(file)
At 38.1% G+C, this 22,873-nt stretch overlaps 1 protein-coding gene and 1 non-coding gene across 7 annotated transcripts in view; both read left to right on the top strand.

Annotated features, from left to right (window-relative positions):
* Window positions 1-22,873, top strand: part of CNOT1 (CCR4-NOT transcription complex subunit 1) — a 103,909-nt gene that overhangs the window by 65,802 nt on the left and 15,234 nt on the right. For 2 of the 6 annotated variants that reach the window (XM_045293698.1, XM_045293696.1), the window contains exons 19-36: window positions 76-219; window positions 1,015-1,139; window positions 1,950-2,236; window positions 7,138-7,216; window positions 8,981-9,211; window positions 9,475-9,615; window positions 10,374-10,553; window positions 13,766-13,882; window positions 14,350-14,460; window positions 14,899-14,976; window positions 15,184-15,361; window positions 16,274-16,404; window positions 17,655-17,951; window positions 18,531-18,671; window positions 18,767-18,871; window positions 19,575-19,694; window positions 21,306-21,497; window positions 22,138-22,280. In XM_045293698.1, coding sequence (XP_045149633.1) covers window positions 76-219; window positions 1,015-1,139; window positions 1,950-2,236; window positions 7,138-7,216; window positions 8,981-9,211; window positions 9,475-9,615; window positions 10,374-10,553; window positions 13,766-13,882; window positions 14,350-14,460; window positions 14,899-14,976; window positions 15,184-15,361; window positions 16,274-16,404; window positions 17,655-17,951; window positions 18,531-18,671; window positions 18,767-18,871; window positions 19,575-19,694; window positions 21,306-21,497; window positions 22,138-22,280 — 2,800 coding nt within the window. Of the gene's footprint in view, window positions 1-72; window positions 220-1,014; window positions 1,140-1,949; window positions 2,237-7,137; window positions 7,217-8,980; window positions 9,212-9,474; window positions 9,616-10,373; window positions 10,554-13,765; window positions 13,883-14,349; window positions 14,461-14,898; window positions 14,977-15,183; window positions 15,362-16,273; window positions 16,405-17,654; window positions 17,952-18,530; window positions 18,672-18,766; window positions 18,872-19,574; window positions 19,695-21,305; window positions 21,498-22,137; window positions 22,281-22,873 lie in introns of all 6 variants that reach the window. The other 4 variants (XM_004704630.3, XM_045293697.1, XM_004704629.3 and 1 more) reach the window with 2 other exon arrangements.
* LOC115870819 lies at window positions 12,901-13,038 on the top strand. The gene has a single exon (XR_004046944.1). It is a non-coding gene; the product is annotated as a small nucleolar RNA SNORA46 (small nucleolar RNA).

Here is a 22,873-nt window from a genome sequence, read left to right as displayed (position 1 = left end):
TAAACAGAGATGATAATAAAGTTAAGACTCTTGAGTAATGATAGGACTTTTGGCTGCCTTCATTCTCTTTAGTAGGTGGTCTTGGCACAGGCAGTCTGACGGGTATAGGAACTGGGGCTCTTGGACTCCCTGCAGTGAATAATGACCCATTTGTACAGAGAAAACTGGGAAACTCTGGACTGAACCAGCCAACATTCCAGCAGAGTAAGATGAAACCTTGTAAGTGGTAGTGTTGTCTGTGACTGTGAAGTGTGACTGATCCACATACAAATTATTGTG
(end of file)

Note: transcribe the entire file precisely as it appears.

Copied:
At 38.1% G+C, this 22,873-nt stretch overlaps 1 protein-coding gene and 1 non-coding gene across 7 annotated transcripts in view; both read left to right on the top strand.

Annotated features, from left to right (window-relative positions):
* Window positions 1-22,873, top strand: part of CNOT1 (CCR4-NOT transcription complex subunit 1) — a 103,909-nt gene that overhangs the window by 65,802 nt on the left and 15,234 nt on the right. For 2 of the 6 annotated variants that reach the window (XM_045293698.1, XM_045293696.1), the window contains exons 19-36: window positions 76-219; window positions 1,015-1,139; window positions 1,950-2,236; window positions 7,138-7,216; window positions 8,981-9,211; window positions 9,475-9,615; window positions 10,374-10,553; window positions 13,766-13,882; window positions 14,350-14,460; window positions 14,899-14,976; window positions 15,184-15,361; window positions 16,274-16,404; window positions 17,655-17,951; window positions 18,531-18,671; window positions 18,767-18,871; window positions 19,575-19,694; window positions 21,306-21,497; window positions 22,138-22,280. In XM_045293698.1, coding sequence (XP_045149633.1) covers window positions 76-219; window positions 1,015-1,139; window positions 1,950-2,236; window positions 7,138-7,216; window positions 8,981-9,211; window positions 9,475-9,615; window positions 10,374-10,553; window positions 13,766-13,882; window positions 14,350-14,460; window positions 14,899-14,976; window positions 15,184-15,361; window positions 16,274-16,404; window positions 17,655-17,951; window positions 18,531-18,671; window positions 18,767-18,871; window positions 19,575-19,694; window positions 21,306-21,497; window positions 22,138-22,280 — 2,800 coding nt within the window. Of the gene's footprint in view, window positions 1-72; window positions 220-1,014; window positions 1,140-1,949; window positions 2,237-7,137; window positions 7,217-8,980; window positions 9,212-9,474; window positions 9,616-10,373; window positions 10,554-13,765; window positions 13,883-14,349; window positions 14,461-14,898; window positions 14,977-15,183; window positions 15,362-16,273; window positions 16,405-17,654; window positions 17,952-18,530; window positions 18,672-18,766; window positions 18,872-19,574; window positions 19,695-21,305; window positions 21,498-22,137; window positions 22,281-22,873 lie in introns of all 6 variants that reach the window. The other 4 variants (XM_004704630.3, XM_045293697.1, XM_004704629.3 and 1 more) reach the window with 2 other exon arrangements.
* LOC115870819 lies at window positions 12,901-13,038 on the top strand. The gene has a single exon (XR_004046944.1). It is a non-coding gene; the product is annotated as a small nucleolar RNA SNORA46 (small nucleolar RNA).

Here is a 22,873-nt window from a genome sequence, read left to right as displayed (position 1 = left end):
TAAACAGAGATGATAATAAAGTTAAGACTCTTGAGTAATGATAGGACTTTTGGCTGCCTTCATTCTCTTTAGTAGGTGGTCTTGGCACAGGCAGTCTGACGGGTATAGGAACTGGGGCTCTTGGACTCCCTGCAGTGAATAATGACCCATTTGTACAGAGAAAACTGGGAAACTCTGGACTGAACCAGCCAACATTCCAGCAGAGTAAGATGAAACCTTGTAAGTGGTAGTGTTGTCTGTGACTGTGAAGTGTGACTGATCCACATACAAATTATTGTG